This masala military family lives in the Pacific Northwest and have 4 beautiful children!
My name is Desiree. I’m American (of British, Belgian, and German ancestry). I am originally from Southern California. My husband is Vikash. He is Indian, born and raised in Fiji and has never been to India. We have 4 kids and have lived in the Seattle area our entire married life. I also write a blog called Desiree Dabbles.
Three words that describe you...
Creative, Kind, Nerdy!
Favorite childhood memory...
Going to the beach! I love the ocean. I have lived near the water my whole life, and can't imagine anything different.
Where/how do you feel most inspired?
Out in nature. I like to go hiking and camping and just be out in the wild.
Where/how did you meet your spouse?
We were in college together in Hawaii. One of my best friends was dating his friend, and we met hanging out with our friends one night.
How long have you been together?
We knew each other for a little over a year before we got married, and we've been married for 13 years in total.
What qualities do you admire in your spouse?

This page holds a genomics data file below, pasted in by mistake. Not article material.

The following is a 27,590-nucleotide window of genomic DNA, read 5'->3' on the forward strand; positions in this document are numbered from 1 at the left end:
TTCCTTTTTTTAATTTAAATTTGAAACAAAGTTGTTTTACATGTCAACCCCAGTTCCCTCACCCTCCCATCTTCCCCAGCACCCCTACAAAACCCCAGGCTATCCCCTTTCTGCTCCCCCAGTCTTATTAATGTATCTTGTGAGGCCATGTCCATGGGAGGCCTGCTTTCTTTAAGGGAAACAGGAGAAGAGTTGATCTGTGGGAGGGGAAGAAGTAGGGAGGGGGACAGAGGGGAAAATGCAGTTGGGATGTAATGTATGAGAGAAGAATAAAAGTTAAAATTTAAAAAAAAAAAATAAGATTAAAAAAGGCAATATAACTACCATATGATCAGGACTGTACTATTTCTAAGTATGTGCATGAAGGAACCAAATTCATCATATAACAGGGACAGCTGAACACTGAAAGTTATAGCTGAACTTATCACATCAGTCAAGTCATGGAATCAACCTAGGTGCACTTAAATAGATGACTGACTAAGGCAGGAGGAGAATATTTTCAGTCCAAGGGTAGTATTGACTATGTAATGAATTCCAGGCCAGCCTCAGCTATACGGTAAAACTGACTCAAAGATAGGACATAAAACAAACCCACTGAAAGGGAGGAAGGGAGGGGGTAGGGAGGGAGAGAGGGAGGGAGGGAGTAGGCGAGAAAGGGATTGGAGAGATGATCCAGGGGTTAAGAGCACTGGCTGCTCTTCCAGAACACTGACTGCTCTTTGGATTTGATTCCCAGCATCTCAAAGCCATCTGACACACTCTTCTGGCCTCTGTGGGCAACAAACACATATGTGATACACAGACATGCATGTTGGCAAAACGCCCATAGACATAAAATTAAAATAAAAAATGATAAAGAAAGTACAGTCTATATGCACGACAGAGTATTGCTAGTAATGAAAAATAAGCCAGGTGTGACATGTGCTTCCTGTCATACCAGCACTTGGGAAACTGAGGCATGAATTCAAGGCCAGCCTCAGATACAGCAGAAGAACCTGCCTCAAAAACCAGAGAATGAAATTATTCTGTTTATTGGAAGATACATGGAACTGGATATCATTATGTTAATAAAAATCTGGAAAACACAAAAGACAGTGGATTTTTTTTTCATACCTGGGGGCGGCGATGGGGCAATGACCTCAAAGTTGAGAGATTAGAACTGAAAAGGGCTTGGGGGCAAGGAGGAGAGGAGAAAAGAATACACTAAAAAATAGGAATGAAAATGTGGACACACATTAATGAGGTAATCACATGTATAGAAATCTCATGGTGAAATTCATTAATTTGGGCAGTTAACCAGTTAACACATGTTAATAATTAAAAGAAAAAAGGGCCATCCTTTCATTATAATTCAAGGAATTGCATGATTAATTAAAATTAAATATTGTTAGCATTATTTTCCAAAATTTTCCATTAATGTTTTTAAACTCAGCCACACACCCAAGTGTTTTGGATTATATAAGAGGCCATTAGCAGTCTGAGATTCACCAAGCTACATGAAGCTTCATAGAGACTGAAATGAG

He is a people person and loves to make friends. He is loyal and loving, even when the military sends him thousands of miles away.
Favorite memory together as a couple...
When we bought our first house. We drove up and just knew it was right. We signed papers the next day!
What did you know about your spouse's culture prior to your relationship?
I knew very little. I had never even had curry before!
How did you tell your friends/family about your intercultural relationship?
I just told them. I was 18 and it hadn't occurred to me that people might have a problem with it. At the college we went to there were lots of intercultural relationships, so it seemed pretty normal. My husband told his parents outright, once we were serious about each other. By the time I met his family in person we'd already been married 2.5 years and had our first child.
How has your relationship enlightened your life? How has it changed you & your outlook on life?
It has been educational to learn how different my husband’s upbringing was from my own. I think I have changed for the better for trying to mesh our cultures and values into one family. I feel like I have grown more open-minded as we go through life and I see things from his point of view as well as my own.
Who proposed and how?
We talked about getting married after knowing each other for 4 months, before we went on our first formal date. He bought a ring about 6 weeks before proposing, and I knew he had it (I was with him when he picked it up but he wouldn't let me see it!). He finally proposed to me on my 19th birthday, at the beach in Hawaii, at sunrise.